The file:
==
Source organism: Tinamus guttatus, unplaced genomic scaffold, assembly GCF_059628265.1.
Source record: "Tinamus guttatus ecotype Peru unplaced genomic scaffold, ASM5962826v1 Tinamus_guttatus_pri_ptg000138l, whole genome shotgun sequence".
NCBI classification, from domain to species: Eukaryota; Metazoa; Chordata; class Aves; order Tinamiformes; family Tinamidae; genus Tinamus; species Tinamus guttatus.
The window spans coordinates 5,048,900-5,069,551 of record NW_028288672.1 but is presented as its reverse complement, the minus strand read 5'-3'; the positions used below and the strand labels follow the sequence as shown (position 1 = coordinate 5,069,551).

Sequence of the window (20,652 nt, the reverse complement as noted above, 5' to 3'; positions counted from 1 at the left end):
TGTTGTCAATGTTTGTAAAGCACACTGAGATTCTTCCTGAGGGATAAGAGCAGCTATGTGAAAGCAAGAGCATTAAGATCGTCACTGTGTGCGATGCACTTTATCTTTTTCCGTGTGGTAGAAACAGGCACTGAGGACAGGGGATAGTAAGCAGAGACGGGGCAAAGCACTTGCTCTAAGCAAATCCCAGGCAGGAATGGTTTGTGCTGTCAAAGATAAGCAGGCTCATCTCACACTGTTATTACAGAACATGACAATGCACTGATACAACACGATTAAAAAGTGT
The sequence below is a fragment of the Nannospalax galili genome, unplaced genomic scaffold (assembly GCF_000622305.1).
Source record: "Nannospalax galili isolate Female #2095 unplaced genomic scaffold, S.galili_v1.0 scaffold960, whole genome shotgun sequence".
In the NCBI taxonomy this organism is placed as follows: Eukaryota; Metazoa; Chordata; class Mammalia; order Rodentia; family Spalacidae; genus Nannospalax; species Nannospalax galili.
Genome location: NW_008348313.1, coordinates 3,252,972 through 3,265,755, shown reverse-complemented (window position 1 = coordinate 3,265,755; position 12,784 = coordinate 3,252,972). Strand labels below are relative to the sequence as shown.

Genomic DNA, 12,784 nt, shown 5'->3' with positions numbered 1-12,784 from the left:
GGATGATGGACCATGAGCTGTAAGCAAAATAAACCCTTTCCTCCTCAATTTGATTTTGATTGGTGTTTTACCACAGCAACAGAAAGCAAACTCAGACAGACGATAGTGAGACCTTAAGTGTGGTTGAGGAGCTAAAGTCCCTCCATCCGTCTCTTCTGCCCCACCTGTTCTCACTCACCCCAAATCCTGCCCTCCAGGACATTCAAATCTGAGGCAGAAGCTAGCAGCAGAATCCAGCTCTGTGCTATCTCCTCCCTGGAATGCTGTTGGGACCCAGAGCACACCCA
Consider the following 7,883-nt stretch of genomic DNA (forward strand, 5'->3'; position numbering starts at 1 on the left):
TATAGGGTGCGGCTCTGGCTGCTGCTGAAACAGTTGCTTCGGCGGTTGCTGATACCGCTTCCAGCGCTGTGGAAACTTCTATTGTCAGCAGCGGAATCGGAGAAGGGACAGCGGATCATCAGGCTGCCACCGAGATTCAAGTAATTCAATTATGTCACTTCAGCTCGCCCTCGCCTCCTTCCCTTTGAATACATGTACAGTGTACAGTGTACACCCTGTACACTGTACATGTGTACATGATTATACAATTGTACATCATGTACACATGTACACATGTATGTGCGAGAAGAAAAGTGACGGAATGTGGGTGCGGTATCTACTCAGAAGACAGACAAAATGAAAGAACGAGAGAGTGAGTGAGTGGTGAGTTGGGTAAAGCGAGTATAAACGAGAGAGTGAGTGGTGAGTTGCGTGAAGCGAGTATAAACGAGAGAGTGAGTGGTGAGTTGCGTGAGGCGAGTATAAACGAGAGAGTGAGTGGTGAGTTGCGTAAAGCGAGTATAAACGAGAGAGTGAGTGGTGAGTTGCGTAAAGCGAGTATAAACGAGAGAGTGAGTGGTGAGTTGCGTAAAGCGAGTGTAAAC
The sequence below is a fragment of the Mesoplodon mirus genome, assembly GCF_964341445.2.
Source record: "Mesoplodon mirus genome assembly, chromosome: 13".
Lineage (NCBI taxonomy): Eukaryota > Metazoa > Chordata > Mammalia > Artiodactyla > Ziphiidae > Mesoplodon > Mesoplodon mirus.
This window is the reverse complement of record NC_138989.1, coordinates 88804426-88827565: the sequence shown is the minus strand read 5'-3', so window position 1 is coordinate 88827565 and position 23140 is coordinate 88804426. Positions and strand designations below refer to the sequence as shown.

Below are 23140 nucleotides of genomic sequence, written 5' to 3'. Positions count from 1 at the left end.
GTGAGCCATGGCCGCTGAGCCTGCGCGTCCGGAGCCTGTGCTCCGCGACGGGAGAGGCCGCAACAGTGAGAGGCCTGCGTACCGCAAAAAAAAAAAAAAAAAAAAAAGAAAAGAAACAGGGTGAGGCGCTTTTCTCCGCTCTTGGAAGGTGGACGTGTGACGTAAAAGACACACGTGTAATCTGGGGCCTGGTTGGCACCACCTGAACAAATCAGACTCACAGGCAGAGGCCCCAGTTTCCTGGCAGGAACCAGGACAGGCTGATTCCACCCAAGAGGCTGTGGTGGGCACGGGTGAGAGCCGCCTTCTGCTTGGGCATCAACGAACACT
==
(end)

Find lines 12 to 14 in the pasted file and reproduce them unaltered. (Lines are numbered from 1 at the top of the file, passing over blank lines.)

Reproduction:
GGATGATGGACCATGAGCTGTAAGCAAAATAAACCCTTTCCTCCTCAATTTGATTTTGATTGGTGTTTTACCACAGCAACAGAAAGCAAACTCAGACAGACGATAGTGAGACCTTAAGTGTGGTTGAGGAGCTAAAGTCCCTCCATCCGTCTCTTCTGCCCCACCTGTTCTCACTCACCCCAAATCCTGCCCTCCAGGACATTCAAATCTGAGGCAGAAGCTAGCAGCAGAATCCAGCTCTGTGCTATCTCCTCCCTGGAATGCTGTTGGGACCCAGAGCACACCCA
Consider the following 7,883-nt stretch of genomic DNA (forward strand, 5'->3'; position numbering starts at 1 on the left):
TATAGGGTGCGGCTCTGGCTGCTGCTGAAACAGTTGCTTCGGCGGTTGCTGATACCGCTTCCAGCGCTGTGGAAACTTCTATTGTCAGCAGCGGAATCGGAGAAGGGACAGCGGATCATCAGGCTGCCACCGAGATTCAAGTAATTCAATTATGTCACTTCAGCTCGCCCTCGCCTCCTTCCCTTTGAATACATGTACAGTGTACAGTGTACACCCTGTACACTGTACATGTGTACATGATTATACAATTGTACATCATGTACACATGTACACATGTATGTGCGAGAAGAAAAGTGACGGAATGTGGGTGCGGTATCTACTCAGAAGACAGACAAAATGAAAGAACGAGAGAGTGAGTGAGTGGTGAGTTGGGTAAAGCGAGTATAAACGAGAGAGTGAGTGGTGAGTTGCGTGAAGCGAGTATAAACGAGAGAGTGAGTGGTGAGTTGCGTGAGGCGAGTATAAACGAGAGAGTGAGTGGTGAGTTGCGTAAAGCGAGTATAAACGAGAGAGTGAGTGGTGAGTTGCGTAAAGCGAGTATAAACGAGAGAGTGAGTGGTGAGTTGCGTAAAGCGAGTGTAAAC